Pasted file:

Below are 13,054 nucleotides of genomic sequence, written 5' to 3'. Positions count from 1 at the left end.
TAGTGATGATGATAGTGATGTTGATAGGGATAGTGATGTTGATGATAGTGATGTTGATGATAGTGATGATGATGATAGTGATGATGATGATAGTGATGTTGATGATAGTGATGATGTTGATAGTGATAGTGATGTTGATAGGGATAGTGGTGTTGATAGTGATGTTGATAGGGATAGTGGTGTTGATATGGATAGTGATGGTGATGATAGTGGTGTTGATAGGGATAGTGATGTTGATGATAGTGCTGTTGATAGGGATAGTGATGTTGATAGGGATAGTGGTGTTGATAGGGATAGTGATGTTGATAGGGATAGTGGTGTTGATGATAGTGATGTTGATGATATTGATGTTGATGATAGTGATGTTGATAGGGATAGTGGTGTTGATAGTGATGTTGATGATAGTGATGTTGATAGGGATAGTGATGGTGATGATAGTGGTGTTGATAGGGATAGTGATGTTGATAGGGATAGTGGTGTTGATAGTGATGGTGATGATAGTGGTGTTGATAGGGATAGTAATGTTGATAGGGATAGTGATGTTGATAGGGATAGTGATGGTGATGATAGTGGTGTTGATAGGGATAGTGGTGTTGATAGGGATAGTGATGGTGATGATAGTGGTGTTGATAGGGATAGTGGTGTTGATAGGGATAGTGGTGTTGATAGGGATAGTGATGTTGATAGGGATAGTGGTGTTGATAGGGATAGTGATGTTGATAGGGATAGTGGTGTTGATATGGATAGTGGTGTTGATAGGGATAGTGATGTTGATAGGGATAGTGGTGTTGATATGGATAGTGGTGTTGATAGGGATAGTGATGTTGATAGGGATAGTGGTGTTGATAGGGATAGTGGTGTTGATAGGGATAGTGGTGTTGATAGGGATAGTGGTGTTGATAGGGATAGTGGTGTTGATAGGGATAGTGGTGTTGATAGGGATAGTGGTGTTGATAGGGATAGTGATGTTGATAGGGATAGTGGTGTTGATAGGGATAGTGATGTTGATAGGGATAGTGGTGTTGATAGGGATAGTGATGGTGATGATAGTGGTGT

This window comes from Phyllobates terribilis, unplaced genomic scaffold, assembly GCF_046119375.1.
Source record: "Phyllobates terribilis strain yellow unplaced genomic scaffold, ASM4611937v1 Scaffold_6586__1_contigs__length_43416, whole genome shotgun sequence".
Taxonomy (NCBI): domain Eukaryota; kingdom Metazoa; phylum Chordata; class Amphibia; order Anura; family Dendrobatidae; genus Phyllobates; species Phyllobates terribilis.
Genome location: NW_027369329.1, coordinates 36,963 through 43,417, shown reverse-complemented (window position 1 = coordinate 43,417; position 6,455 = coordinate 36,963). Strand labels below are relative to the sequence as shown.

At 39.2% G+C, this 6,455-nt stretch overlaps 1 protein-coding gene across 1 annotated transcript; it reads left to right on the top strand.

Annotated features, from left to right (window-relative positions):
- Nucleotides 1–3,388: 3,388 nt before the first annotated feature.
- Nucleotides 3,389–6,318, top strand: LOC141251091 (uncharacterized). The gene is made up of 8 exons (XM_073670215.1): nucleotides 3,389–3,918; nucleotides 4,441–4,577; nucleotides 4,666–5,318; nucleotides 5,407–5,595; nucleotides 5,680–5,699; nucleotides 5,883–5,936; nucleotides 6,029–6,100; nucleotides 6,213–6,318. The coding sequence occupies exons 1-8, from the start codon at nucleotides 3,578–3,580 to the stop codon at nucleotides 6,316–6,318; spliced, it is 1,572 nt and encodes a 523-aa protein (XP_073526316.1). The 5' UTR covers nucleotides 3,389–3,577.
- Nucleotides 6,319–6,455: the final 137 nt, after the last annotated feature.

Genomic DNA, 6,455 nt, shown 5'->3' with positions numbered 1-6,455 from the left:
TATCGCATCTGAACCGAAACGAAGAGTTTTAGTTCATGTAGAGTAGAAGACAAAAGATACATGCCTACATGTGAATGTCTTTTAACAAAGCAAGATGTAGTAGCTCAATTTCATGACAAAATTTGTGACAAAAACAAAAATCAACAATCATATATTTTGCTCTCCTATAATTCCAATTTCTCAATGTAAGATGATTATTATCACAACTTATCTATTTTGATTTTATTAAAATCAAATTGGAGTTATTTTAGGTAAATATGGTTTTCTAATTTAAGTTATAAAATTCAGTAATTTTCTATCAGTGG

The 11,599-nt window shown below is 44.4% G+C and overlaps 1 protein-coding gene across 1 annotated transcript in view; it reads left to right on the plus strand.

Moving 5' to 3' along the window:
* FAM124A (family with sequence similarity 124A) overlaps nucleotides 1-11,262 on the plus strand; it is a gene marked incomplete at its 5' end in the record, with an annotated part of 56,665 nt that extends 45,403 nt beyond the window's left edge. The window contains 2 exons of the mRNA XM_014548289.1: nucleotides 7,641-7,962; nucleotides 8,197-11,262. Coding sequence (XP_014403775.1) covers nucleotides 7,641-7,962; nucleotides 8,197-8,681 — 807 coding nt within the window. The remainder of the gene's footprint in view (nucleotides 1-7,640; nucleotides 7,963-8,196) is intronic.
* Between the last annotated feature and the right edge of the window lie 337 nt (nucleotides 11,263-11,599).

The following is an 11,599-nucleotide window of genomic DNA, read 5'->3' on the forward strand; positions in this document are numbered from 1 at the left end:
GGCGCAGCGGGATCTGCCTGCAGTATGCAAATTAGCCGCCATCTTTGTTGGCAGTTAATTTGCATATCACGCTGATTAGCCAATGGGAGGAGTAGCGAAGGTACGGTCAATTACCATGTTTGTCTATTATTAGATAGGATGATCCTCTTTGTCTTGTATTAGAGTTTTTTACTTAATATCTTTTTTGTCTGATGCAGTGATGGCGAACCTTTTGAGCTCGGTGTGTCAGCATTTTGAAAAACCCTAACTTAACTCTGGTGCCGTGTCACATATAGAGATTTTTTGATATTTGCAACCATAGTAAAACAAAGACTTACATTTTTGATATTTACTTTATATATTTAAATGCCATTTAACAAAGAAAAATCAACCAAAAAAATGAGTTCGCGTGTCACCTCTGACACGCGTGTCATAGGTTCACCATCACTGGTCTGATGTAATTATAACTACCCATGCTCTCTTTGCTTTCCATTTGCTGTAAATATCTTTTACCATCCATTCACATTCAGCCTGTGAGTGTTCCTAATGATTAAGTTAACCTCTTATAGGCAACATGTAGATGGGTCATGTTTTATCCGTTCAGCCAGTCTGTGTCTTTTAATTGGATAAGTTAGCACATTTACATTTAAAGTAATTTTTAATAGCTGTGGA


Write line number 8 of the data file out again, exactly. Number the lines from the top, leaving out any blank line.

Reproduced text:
Annotated features, from left to right (window-relative positions):